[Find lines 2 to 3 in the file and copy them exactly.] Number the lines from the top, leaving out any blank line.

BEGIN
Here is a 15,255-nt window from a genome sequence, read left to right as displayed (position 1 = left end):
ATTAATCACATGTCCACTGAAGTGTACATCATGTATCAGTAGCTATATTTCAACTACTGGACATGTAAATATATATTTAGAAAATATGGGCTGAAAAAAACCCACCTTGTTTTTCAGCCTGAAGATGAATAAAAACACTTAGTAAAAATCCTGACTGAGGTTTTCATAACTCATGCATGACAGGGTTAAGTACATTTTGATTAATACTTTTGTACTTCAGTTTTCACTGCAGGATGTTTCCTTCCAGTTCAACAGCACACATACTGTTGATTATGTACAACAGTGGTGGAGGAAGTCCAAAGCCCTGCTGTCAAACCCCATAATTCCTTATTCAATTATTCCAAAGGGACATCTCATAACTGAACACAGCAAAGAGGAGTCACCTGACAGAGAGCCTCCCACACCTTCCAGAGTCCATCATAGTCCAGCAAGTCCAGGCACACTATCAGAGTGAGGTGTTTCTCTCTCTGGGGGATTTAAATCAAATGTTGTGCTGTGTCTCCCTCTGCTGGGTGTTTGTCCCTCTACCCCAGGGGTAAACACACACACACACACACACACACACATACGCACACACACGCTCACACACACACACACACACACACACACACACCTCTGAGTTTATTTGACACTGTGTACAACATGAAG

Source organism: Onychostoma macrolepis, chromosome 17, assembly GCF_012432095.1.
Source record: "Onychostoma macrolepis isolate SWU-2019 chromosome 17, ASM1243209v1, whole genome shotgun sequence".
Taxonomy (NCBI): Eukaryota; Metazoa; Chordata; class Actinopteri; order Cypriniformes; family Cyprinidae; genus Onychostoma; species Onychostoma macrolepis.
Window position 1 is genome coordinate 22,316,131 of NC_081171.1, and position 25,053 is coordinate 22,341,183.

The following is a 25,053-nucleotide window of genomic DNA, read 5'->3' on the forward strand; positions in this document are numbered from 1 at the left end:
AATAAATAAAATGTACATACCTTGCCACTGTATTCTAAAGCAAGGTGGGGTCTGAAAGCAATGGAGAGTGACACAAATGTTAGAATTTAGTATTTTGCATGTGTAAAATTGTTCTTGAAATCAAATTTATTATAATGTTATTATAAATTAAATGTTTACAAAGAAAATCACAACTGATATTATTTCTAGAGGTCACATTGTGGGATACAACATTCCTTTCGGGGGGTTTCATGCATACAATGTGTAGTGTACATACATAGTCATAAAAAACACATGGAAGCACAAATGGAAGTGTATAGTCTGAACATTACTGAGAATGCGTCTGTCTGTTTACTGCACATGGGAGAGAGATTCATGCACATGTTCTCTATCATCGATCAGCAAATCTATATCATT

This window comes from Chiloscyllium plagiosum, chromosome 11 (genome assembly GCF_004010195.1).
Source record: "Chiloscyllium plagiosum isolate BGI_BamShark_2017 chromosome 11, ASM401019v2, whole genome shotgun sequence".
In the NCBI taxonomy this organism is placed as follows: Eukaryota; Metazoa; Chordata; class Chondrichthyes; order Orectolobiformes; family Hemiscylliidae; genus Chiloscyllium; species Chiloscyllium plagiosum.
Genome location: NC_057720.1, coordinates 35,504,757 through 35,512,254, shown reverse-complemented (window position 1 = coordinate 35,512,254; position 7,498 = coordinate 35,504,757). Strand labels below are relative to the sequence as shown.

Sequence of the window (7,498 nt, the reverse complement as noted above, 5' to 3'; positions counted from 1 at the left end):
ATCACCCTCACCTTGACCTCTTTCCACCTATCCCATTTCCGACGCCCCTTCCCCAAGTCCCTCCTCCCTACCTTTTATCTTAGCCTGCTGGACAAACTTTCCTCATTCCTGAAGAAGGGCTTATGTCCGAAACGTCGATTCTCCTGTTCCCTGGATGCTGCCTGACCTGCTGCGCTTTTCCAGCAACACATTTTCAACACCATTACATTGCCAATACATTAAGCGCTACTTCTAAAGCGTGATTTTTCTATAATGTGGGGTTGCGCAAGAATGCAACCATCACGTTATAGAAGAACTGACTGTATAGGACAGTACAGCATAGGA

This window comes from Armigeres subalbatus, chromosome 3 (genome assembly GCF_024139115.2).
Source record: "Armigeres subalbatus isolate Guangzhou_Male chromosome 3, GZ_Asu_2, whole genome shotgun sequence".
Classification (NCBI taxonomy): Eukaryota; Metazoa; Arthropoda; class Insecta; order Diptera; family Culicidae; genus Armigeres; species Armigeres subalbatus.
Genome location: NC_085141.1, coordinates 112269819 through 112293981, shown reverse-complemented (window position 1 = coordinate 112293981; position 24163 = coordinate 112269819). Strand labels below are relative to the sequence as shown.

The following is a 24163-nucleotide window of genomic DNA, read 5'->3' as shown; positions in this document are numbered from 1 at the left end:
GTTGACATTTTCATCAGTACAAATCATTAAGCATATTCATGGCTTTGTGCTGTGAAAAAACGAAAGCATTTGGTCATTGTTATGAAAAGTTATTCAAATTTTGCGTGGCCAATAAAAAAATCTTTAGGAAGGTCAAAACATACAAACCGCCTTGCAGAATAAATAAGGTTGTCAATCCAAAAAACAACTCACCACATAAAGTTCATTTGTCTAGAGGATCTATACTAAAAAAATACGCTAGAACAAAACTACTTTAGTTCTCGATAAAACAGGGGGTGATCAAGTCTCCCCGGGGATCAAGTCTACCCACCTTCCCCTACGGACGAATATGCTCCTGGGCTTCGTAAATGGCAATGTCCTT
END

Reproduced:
ATTAATCACATGTCCACTGAAGTGTACATCATGTATCAGTAGCTATATTTCAACTACTGGACATGTAAATATATATTTAGAAAATATGGGCTGAAAAAAACCCACCTTGTTTTTCAGCCTGAAGATGAATAAAAACACTTAGTAAAAATCCTGACTGAGGTTTTCATAACTCATGCATGACAGGGTTAAGTACATTTTGATTAATACTTTTGTACTTCAGTTTTCACTGCAGGATGTTTCCTTCCAGTTCAACAGCACACATACTGTTGATTATGTACAACAGTGGTGGAGGAAGTCCAAAGCCCTGCTGTCAAACCCCATAATTCCTTATTCAATTATTCCAAAGGGACATCTCATAACTGAACACAGCAAAGAGGAGTCACCTGACAGAGAGCCTCCCACACCTTCCAGAGTCCATCATAGTCCAGCAAGTCCAGGCACACTATCAGAGTGAGGTGTTTCTCTCTCTGGGGGATTTAAATCAAATGTTGTGCTGTGTCTCCCTCTGCTGGGTGTTTGTCCCTCTACCCCAGGGGTAAACACACACACACACACACACACACACATACGCACACACACGCTCACACACACACACACACACACACACACACACCTCTGAGTTTATTTGACACTGTGTACAACATGAAG

Source organism: Onychostoma macrolepis, chromosome 17, assembly GCF_012432095.1.